# I need help with this amplifier power supply! (dual rail)

Hello everyone. My name is Dylon J. I'm trying to make a dual rail +/- 24 volt power supply for the tda1514a power audio amplifier. I used a 120vac to 24vac buck transformer which goes to a 50 amp full wave bridge rectifier, then that goes to two 10,000uF 35 volt caps wired in series with each other, Those caps are then wired in parallel with the bridge rectifier, and wow. Testing the output I have only -18.2 volts and +18.5. What? Where did this voltage drop come from? It should be at least 22 volts. BTW the schematic for the power supply is here: Construya una Fuente de Poder Dual con Salida Positiva Regulada | Video Rockola . So I tested some other caps and even worse, I got -30 and +2 or something close to that. How is this possible. I measured the caps on my bk precision 2709b dmm. I got 5.5-5.6mF on all of them. Off topic here, is it the multimeter's fault or caps for such a low reading? Please help me!

What did you expect ?
24V AC * sqrt(2) = 34V DC (no load) => +/- 17 (substact diode drop and you get +/- 16V)

This is just as it should be..

You need a 48Vac centertapped transformer. With a 24Vac center tapped transformer, each half is only 12Vac (for some reason, this is usually a multiple of 6.3V, so 12.6Vac), which after rectification and a double diode drop, is about 12.6x1.414 - 1.4 = 16.4V.

Without a load and with variations between transformers, +-18V isn't surprising. What you really have here is two full-wave center tapped rectifiers, one providing the positive supply, the other the negative supply.

Here is what one positive supply full wave center tapped rectifier looks like:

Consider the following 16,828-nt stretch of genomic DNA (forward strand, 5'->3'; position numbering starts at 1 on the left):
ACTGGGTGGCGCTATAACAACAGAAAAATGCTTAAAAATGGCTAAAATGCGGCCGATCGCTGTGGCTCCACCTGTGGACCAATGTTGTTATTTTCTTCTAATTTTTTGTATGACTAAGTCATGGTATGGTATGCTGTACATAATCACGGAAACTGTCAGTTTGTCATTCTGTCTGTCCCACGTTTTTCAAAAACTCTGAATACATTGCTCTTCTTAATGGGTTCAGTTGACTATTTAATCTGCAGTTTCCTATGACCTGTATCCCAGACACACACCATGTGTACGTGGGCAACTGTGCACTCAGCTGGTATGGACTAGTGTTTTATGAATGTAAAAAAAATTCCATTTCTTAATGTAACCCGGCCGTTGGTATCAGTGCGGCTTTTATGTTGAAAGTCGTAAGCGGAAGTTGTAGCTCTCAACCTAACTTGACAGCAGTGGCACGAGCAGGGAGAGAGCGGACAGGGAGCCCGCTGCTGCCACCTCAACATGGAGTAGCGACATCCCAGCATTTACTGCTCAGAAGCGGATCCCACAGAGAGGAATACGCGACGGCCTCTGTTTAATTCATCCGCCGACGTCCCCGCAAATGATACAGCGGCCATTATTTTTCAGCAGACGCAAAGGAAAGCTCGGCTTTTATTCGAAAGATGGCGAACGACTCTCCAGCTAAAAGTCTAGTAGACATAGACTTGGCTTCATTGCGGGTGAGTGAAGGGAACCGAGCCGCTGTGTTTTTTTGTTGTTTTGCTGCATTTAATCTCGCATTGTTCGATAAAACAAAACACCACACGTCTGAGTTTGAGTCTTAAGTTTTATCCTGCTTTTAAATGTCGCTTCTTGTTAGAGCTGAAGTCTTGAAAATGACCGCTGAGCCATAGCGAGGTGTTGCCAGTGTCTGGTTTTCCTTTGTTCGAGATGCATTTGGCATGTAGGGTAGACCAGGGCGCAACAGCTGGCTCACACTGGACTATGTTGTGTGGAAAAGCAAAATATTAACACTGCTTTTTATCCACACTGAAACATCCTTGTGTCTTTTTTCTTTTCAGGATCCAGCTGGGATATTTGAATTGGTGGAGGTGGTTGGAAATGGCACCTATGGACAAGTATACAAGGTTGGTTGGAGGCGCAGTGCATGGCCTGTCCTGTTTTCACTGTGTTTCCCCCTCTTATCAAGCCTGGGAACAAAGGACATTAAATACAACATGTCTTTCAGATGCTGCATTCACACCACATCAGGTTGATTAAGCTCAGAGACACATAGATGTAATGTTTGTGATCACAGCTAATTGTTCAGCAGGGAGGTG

It acts as two half-wave single diode rectifiers, each using only half of the secondary. So you must do your calculations based on the voltage from the center tap.

If you are getting off-center voltages, I must ask if you are using a center tapped transformer. You -must- use a center tapped transformer for this power supply.

i'm using a regular transformer. Not center tapped.

Can dual rail power supplies only be made with center tapped transformers? So if I use the center tapped transformer, 24vac, will I get +/- 12 (will load on) power supply?

..or another, same type you already have..

What voltages are you measuring? With a center-tapped transformer, I'd expect you to measure voltage between the transformer's center tap and the DC outputs, to read something like +18V and -18V. If the transformer isn't center-tapped, what points are you measuring between?

I think we need a schematic, with the measurement points indicated.

Yes, it must be center tapped. Otherwise, where is your ground reference? If one rail has more power pulled out than the other, the voltage drops and appears on the other rail.

You -must- use a center tapped transformer, as specified in the link you gave.

Otherwise, you need two transformers and two bridge rectifiers.

here is what I made, after all reading all of your comments, I think I see the problem. I think, I need a center tapped transformer correct, center tab to gnd, top one to + and bottom most tab to (-) rail on the ct transformer. Thank you.

Dylon J

I'm not sure what you mean about connecting the transformer to + and -. The inputs of the bridge rectifier are usually labeled "AC" or with a little sine wave ~

You want this:

Without a center tap for ground, you might read a no-load voltage from one rail to the center of the capacitors, but once a load is applied, the voltage will vanish and no current will flow.

You need a 48Vac centertapped transformer. With a 24Vac center tapped transformer, each half is only 12Vac (for some reason, this is usually a multiple of 6.3V, so 12.6Vac), which after rectification and a double diode drop, is about 12.6x1.414 - 1.4 = 16.4V.

No you do not need a 48V centre tap.
You need a transformer that has 18Vac either side of centre tap.
18(RMS)*1.414=25.45V(PEAK) less 1.4(DIODES DROP)
25.45-1.4= 24.05Vdc

Tom....

..amplifier is built for +/- 27,5V (max +/- 30V)

Doh! You are correct, thank you. They are correct, you want a 36Vac center tapped transformer, or two 18Vac transformers.